Even before the former Stanford standout’s allotted hour began at Super Bowl media day, Seattle’s polarizing cornerback started answering questions from a podium set up in the middle of a hockey arena in downtown Newark.
“Whatever you got,” he said, egging on reporters to ask anything they wanted.
For sure, Sherman presented a much different side than the angry 20-second rant after the NFC Championship Game, which sparked a national debate over sportsmanship and racial attitudes.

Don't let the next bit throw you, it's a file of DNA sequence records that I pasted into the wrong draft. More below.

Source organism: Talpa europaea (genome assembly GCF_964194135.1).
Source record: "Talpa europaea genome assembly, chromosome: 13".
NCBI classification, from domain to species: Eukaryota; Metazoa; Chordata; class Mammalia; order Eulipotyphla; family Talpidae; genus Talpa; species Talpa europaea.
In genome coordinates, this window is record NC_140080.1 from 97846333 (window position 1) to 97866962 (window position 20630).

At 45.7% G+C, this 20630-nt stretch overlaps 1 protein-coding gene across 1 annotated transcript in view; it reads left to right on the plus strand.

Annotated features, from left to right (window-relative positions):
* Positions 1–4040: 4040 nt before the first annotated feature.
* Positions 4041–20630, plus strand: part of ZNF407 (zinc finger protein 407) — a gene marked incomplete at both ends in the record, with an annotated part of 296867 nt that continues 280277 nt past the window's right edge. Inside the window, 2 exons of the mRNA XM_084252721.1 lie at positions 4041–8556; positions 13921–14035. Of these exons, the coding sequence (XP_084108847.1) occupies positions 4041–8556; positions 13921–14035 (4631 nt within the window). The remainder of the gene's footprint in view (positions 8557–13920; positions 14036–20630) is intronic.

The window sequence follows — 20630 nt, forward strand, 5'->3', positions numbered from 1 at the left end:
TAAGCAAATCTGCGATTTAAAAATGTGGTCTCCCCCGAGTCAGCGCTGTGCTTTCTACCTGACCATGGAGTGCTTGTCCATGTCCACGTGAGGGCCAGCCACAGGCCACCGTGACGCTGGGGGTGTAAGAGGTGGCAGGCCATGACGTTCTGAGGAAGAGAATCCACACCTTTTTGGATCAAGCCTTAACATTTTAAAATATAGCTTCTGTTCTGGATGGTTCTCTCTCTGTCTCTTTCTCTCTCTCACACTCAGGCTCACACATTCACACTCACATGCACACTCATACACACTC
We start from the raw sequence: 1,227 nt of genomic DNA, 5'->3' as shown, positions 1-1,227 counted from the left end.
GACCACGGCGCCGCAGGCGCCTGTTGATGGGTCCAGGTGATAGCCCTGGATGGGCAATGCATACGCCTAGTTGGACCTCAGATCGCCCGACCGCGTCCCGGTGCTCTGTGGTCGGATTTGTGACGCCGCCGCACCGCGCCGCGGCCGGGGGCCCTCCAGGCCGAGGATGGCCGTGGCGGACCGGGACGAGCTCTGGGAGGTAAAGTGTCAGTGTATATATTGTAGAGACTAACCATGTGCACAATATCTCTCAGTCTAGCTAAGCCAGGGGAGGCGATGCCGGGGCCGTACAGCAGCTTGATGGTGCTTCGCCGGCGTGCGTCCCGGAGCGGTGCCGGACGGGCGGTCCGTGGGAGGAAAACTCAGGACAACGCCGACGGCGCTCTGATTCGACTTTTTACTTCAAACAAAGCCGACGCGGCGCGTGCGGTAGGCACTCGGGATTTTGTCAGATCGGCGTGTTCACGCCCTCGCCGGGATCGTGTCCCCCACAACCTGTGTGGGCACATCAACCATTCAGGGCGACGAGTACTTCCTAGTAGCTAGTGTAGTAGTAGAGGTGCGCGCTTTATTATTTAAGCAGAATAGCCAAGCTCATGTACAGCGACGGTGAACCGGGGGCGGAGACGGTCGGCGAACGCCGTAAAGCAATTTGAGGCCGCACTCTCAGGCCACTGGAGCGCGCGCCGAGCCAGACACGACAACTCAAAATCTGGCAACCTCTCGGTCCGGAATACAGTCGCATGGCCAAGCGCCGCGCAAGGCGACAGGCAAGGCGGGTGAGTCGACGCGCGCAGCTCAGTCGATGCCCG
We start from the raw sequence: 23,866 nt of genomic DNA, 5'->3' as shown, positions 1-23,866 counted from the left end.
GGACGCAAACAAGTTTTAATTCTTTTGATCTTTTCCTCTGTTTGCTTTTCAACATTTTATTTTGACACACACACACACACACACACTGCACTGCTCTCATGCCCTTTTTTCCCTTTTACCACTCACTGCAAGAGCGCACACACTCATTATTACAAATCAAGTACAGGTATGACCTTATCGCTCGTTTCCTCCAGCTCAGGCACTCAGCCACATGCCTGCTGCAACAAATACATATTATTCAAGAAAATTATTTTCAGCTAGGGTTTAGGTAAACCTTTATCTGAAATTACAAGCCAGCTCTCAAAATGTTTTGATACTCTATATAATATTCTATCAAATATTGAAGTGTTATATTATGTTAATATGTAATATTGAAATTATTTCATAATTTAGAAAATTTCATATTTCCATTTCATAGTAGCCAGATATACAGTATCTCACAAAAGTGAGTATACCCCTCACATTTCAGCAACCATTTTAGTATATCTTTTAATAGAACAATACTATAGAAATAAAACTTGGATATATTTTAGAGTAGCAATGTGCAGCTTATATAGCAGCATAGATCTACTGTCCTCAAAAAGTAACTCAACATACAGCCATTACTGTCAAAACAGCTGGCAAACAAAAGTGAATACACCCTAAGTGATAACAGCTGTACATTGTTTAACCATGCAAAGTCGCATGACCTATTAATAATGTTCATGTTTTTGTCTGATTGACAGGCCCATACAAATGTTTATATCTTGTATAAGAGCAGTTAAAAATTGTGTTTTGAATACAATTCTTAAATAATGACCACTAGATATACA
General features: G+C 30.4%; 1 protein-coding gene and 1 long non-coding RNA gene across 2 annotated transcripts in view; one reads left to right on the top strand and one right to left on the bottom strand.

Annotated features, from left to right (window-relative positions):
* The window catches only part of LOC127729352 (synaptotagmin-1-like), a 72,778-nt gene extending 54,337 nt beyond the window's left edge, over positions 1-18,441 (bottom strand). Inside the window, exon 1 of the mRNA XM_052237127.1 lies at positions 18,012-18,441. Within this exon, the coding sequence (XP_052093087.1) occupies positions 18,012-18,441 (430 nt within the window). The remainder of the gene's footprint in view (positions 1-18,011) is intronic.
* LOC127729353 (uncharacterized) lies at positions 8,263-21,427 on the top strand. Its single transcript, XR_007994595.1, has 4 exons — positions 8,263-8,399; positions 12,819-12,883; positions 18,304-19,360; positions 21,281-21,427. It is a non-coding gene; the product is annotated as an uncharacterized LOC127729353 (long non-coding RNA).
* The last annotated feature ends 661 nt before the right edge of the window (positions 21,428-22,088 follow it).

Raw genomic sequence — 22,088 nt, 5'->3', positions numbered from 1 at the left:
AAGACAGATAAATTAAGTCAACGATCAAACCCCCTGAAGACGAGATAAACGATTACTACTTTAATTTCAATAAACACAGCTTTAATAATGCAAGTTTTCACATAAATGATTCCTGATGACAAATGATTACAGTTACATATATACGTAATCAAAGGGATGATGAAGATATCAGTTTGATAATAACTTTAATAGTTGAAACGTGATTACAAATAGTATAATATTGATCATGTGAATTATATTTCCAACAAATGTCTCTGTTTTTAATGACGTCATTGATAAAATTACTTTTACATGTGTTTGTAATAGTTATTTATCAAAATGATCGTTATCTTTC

He was charming, funny and didn’t raise his voice at all except to make sure he could be heard by the horde of media gathered around him.
He went out his way to praise his teammates. He had nothing but nice things to say about Sunday’s opponent, the Denver Broncos.
But it never came across as some sort of mea culpa, as though Sherman had been coached by public-relations people on the best way to shore up his image. No, this seemed to be a guy simply taking advantage of the opportunity to show there’s far more to him than what people saw after he tipped a pass to help clinch Seattle’s victory over San Francisco, then went off on 49ers receiver Michael Crabtree in a brief interview while still on the field.
“People think I’m a loudmouth, an angry guy,” Sherman said. “That’s a big misconception.”